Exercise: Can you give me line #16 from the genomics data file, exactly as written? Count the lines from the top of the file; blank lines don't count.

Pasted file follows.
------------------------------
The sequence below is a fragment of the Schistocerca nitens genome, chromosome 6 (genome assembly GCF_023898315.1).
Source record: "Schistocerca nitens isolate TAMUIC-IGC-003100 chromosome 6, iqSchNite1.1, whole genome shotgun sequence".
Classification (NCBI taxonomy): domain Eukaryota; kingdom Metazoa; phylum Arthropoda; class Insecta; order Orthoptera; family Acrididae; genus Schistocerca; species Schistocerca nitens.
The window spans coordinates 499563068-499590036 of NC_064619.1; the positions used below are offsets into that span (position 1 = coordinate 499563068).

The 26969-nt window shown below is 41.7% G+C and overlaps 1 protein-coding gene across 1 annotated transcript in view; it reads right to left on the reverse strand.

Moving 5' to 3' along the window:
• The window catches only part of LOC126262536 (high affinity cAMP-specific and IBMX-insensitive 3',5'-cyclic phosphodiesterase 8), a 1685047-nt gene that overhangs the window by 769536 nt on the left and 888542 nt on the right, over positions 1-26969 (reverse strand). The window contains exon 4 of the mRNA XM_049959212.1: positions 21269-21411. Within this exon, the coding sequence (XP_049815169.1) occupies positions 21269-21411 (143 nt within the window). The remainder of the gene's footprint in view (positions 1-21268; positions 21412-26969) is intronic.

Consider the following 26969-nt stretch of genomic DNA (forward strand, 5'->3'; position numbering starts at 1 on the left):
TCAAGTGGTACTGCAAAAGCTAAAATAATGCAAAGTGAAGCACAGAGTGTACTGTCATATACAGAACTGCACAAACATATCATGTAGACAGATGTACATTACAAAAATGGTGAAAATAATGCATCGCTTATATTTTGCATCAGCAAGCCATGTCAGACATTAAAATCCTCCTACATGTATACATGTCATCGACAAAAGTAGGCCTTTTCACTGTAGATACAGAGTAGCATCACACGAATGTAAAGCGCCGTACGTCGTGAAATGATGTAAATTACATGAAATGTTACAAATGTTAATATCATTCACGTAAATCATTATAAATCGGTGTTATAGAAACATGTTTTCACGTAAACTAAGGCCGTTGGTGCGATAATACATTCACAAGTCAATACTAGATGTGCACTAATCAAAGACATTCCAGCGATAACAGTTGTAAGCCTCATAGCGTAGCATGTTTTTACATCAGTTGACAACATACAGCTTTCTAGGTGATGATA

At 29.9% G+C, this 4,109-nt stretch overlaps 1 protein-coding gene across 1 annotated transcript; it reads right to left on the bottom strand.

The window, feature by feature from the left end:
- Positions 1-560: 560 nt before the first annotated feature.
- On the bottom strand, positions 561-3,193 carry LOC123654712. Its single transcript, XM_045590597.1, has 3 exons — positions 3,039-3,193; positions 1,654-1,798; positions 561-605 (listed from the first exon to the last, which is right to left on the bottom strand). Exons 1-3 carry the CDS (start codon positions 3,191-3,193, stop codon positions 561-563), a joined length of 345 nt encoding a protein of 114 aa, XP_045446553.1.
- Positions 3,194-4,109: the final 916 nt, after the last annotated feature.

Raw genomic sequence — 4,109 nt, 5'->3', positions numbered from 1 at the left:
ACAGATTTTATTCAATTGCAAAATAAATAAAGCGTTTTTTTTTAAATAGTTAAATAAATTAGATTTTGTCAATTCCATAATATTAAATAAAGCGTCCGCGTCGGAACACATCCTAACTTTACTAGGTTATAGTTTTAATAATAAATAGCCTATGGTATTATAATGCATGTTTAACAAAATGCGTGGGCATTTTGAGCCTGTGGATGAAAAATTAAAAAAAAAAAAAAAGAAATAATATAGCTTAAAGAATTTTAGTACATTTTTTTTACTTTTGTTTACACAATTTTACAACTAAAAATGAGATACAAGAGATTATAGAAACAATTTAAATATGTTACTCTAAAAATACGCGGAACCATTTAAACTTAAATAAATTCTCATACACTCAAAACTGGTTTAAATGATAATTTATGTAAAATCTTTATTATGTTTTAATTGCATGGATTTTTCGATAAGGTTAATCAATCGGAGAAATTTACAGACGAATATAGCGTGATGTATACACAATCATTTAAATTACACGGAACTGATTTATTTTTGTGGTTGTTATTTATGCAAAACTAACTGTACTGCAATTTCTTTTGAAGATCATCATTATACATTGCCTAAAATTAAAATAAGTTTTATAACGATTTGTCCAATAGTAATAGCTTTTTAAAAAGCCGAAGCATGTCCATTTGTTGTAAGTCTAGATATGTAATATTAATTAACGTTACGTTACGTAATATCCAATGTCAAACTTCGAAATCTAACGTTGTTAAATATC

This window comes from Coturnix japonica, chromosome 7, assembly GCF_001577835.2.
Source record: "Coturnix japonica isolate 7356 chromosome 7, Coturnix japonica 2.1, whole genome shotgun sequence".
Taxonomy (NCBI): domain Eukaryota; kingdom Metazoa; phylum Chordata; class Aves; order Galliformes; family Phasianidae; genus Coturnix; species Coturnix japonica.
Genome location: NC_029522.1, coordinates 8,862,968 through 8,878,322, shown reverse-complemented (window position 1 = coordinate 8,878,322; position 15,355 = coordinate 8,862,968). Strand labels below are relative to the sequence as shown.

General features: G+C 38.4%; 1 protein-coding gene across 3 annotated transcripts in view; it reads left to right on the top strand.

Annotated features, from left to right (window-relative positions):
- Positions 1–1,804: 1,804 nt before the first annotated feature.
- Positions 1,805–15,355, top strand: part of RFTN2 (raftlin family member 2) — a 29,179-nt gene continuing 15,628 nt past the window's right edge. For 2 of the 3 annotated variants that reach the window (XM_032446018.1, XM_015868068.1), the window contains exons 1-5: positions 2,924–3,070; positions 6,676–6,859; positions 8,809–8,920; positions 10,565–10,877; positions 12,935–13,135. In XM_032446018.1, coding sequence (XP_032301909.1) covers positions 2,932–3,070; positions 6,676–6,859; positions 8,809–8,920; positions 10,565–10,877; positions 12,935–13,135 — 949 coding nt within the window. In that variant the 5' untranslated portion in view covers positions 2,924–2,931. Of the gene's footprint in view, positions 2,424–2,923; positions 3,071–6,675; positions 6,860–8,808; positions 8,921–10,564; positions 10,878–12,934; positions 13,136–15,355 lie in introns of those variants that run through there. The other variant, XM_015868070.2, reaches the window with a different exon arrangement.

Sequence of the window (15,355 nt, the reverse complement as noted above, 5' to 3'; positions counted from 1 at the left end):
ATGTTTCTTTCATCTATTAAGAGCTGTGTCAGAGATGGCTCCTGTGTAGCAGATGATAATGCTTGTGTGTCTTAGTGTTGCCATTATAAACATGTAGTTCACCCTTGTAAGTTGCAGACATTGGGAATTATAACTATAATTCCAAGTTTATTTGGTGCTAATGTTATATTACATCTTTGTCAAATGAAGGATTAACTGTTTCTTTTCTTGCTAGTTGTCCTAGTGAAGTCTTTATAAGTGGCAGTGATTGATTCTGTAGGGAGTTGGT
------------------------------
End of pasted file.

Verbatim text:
ACAGATTTTATTCAATTGCAAAATAAATAAAGCGTTTTTTTTTAAATAGTTAAATAAATTAGATTTTGTCAATTCCATAATATTAAATAAAGCGTCCGCGTCGGAACACATCCTAACTTTACTAGGTTATAGTTTTAATAATAAATAGCCTATGGTATTATAATGCATGTTTAACAAAATGCGTGGGCATTTTGAGCCTGTGGATGAAAAATTAAAAAAAAAAAAAAAGAAATAATATAGCTTAAAGAATTTTAGTACATTTTTTTTACTTTTGTTTACACAATTTTACAACTAAAAATGAGATACAAGAGATTATAGAAACAATTTAAATATGTTACTCTAAAAATACGCGGAACCATTTAAACTTAAATAAATTCTCATACACTCAAAACTGGTTTAAATGATAATTTATGTAAAATCTTTATTATGTTTTAATTGCATGGATTTTTCGATAAGGTTAATCAATCGGAGAAATTTACAGACGAATATAGCGTGATGTATACACAATCATTTAAATTACACGGAACTGATTTATTTTTGTGGTTGTTATTTATGCAAAACTAACTGTACTGCAATTTCTTTTGAAGATCATCATTATACATTGCCTAAAATTAAAATAAGTTTTATAACGATTTGTCCAATAGTAATAGCTTTTTAAAAAGCCGAAGCATGTCCATTTGTTGTAAGTCTAGATATGTAATATTAATTAACGTTACGTTACGTAATATCCAATGTCAAACTTCGAAATCTAACGTTGTTAAATATC